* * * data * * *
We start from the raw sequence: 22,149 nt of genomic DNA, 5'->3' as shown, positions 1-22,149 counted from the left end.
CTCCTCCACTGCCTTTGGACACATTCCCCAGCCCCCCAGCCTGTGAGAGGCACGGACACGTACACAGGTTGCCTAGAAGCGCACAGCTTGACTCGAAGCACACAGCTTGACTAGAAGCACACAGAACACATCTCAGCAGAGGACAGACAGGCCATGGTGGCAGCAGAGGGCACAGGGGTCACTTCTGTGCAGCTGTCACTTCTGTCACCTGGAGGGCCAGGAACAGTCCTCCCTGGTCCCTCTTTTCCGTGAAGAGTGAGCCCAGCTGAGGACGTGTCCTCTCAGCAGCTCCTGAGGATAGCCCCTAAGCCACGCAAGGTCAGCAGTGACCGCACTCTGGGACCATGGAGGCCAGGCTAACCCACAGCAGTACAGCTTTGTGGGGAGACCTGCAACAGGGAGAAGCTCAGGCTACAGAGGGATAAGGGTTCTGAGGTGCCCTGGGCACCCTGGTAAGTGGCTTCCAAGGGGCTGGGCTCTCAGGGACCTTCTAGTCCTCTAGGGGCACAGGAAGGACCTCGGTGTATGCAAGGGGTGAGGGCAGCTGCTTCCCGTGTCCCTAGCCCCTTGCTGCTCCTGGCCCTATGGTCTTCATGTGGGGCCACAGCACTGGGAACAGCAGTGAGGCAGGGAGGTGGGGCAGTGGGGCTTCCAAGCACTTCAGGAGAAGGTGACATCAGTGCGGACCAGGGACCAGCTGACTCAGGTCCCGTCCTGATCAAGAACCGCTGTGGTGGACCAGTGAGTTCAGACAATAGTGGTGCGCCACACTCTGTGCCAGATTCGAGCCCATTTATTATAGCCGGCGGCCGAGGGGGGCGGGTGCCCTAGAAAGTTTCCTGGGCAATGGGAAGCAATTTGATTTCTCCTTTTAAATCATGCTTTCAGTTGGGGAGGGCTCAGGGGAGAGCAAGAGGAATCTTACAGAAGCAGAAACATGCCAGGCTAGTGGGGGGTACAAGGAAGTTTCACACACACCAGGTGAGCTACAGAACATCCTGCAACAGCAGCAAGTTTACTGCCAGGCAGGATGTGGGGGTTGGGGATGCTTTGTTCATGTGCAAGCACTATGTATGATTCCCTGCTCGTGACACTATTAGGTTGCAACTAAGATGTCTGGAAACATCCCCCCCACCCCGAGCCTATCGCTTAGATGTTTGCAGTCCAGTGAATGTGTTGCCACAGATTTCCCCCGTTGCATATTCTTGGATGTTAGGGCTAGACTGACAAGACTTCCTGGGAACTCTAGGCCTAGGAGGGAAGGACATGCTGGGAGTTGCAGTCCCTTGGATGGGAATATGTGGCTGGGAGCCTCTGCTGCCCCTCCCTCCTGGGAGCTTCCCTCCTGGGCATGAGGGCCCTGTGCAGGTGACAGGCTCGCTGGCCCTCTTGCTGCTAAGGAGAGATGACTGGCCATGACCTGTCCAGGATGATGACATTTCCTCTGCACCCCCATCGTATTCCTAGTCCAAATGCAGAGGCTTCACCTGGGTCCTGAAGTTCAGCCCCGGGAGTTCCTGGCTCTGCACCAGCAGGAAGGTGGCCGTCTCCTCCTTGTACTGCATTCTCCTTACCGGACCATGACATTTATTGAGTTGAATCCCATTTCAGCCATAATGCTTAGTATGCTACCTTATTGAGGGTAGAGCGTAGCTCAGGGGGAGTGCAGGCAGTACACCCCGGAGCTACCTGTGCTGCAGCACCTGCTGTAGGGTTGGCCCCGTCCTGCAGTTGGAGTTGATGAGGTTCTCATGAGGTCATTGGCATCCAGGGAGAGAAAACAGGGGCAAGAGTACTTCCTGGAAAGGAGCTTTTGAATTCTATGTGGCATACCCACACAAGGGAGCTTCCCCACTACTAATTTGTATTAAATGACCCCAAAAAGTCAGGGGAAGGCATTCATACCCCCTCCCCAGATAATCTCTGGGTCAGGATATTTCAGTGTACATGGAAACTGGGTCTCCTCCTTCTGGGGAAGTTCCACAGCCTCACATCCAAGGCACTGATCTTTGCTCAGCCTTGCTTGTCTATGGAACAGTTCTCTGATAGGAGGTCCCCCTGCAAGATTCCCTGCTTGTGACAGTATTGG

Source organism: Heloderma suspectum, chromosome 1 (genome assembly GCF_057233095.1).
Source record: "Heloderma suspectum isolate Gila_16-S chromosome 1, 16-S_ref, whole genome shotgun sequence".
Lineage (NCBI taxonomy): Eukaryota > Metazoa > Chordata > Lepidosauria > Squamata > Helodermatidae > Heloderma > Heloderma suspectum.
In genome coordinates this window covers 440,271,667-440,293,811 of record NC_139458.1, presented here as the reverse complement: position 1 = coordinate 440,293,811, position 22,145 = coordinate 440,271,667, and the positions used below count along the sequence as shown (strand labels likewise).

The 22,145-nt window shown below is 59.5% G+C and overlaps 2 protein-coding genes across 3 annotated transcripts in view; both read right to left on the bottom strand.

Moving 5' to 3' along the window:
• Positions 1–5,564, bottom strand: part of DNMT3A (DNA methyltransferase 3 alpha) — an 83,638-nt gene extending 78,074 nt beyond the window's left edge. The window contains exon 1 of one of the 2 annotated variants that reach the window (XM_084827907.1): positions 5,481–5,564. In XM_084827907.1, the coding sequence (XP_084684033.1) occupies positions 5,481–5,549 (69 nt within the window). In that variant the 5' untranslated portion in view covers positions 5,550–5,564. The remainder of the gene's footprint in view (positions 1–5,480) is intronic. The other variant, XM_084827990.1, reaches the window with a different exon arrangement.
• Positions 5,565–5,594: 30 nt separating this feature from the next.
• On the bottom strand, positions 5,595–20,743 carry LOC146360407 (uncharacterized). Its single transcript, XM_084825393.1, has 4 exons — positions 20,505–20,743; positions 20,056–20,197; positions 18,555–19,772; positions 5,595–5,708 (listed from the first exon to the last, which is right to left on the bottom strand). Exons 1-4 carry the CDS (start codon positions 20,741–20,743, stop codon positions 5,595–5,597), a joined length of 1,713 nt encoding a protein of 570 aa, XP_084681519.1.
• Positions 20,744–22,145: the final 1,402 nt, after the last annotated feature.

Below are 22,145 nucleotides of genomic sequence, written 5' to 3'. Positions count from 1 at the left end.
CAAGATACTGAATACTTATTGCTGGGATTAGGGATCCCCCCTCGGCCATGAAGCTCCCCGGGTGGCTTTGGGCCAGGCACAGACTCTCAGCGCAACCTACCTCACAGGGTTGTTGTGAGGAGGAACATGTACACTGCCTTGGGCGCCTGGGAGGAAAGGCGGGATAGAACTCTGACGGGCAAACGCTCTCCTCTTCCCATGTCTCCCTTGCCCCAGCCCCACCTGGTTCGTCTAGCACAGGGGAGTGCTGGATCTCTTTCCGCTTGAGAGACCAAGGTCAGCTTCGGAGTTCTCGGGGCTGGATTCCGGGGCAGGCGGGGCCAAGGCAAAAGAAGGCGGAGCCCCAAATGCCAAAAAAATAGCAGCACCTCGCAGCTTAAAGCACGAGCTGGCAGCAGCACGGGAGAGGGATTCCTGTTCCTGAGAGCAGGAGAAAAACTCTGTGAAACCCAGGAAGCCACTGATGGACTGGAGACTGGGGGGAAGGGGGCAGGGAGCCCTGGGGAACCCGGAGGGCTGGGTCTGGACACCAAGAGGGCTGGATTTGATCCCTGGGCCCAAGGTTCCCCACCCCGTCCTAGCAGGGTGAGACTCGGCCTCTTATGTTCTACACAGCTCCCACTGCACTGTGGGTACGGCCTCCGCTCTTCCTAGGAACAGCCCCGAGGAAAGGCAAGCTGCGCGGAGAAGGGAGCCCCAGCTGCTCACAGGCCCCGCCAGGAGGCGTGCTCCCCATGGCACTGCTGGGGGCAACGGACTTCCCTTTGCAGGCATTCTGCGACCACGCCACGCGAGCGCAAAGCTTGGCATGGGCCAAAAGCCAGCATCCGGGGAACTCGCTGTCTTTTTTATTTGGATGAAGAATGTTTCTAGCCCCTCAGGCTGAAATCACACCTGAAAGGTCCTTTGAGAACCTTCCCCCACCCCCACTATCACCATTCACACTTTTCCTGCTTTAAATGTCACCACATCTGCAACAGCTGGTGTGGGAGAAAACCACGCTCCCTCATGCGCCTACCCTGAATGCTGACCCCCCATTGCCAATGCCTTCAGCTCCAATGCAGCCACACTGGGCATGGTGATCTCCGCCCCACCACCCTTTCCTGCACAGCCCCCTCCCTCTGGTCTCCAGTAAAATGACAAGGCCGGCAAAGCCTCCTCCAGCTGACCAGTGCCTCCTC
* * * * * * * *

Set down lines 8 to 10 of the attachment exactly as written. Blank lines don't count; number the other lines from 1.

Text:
Moving 5' to 3' along the window:
• Positions 1–5,564, bottom strand: part of DNMT3A (DNA methyltransferase 3 alpha) — an 83,638-nt gene extending 78,074 nt beyond the window's left edge. The window contains exon 1 of one of the 2 annotated variants that reach the window (XM_084827907.1): positions 5,481–5,564. In XM_084827907.1, the coding sequence (XP_084684033.1) occupies positions 5,481–5,549 (69 nt within the window). In that variant the 5' untranslated portion in view covers positions 5,550–5,564. The remainder of the gene's footprint in view (positions 1–5,480) is intronic. The other variant, XM_084827990.1, reaches the window with a different exon arrangement.
• Positions 5,565–5,594: 30 nt separating this feature from the next.